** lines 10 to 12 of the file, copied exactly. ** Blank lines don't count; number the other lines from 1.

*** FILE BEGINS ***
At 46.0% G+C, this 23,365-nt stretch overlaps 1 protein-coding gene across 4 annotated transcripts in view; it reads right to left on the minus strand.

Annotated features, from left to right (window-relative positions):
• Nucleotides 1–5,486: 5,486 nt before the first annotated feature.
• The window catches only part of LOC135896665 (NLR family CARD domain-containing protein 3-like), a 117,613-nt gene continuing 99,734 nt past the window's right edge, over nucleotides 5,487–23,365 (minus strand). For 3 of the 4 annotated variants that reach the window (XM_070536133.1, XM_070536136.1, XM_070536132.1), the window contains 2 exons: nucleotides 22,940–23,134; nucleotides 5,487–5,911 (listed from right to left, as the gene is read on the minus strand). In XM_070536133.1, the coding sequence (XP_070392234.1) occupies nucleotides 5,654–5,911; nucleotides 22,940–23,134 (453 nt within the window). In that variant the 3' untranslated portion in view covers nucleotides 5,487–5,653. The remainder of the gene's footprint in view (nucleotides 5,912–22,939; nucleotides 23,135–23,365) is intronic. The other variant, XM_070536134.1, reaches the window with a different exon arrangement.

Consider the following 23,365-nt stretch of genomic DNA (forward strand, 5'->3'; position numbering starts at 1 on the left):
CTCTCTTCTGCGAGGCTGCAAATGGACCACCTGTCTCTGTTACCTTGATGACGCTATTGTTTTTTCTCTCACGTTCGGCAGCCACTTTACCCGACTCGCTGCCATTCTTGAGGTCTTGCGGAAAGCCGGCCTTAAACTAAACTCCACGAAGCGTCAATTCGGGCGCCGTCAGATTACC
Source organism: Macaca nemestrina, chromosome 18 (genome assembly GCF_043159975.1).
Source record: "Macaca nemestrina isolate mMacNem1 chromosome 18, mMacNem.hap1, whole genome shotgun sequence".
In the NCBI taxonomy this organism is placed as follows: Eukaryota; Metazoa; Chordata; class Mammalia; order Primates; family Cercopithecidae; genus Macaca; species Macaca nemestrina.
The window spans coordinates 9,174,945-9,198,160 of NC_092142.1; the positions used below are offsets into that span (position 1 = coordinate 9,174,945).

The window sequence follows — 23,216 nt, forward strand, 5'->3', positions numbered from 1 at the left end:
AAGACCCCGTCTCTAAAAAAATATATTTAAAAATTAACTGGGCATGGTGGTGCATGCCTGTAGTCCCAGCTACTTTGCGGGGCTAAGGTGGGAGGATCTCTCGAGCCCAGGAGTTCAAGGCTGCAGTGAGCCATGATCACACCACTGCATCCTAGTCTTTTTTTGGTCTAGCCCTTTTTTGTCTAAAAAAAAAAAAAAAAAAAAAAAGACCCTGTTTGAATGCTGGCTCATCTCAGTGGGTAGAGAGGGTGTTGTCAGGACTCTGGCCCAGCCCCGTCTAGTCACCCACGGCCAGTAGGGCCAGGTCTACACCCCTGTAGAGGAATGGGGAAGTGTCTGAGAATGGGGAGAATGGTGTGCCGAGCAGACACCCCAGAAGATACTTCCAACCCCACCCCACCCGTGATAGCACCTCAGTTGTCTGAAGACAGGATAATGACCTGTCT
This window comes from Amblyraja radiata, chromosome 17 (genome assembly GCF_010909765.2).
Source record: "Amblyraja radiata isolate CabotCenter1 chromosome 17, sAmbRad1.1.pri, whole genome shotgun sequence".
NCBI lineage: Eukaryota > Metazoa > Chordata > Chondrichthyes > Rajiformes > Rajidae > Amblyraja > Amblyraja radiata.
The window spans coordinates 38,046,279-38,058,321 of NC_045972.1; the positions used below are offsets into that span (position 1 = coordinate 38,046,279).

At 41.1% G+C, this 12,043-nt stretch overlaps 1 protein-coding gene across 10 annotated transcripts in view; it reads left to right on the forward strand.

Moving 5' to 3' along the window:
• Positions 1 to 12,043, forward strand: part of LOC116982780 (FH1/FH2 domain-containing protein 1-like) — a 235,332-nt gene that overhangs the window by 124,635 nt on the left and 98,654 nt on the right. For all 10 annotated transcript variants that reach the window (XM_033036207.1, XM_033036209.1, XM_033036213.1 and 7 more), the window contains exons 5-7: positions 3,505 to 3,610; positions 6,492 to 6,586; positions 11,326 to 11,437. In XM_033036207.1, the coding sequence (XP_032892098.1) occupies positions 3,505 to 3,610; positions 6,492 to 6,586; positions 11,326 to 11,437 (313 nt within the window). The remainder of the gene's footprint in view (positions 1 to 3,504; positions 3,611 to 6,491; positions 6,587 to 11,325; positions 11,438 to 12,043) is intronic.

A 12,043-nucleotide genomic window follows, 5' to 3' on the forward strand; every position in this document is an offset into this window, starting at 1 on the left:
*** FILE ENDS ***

The window spans coordinates 9,174,945-9,198,160 of NC_092142.1; the positions used below are offsets into that span (position 1 = coordinate 9,174,945).

The window sequence follows — 23,216 nt, forward strand, 5'->3', positions numbered from 1 at the left end:
AAGACCCCGTCTCTAAAAAAATATATTTAAAAATTAACTGGGCATGGTGGTGCATGCCTGTAGTCCCAGCTACTTTGCGGGGCTAAGGTGGGAGGATCTCTCGAGCCCAGGAGTTCAAGGCTGCAGTGAGCCATGATCACACCACTGCATCCTAGTCTTTTTTTGGTCTAGCCCTTTTTTGTCTAAAAAAAAAAAAAAAAAAAAAAAGACCCTGTTTGAATGCTGGCTCATCTCAGTGGGTAGAGAGGGTGTTGTCAGGACTCTGGCCCAGCCCCGTCTAGTCACCCACGGCCAGTAGGGCCAGGTCTACACCCCTGTAGAGGAATGGGGAAGTGTCTGAGAATGGGGAGAATGGTGTGCCGAGCAGACACCCCAGAAGATACTTCCAACCCCACCCCACCCGTGATAGCACCTCAGTTGTCTGAAGACAGGATAATGACCTGTCT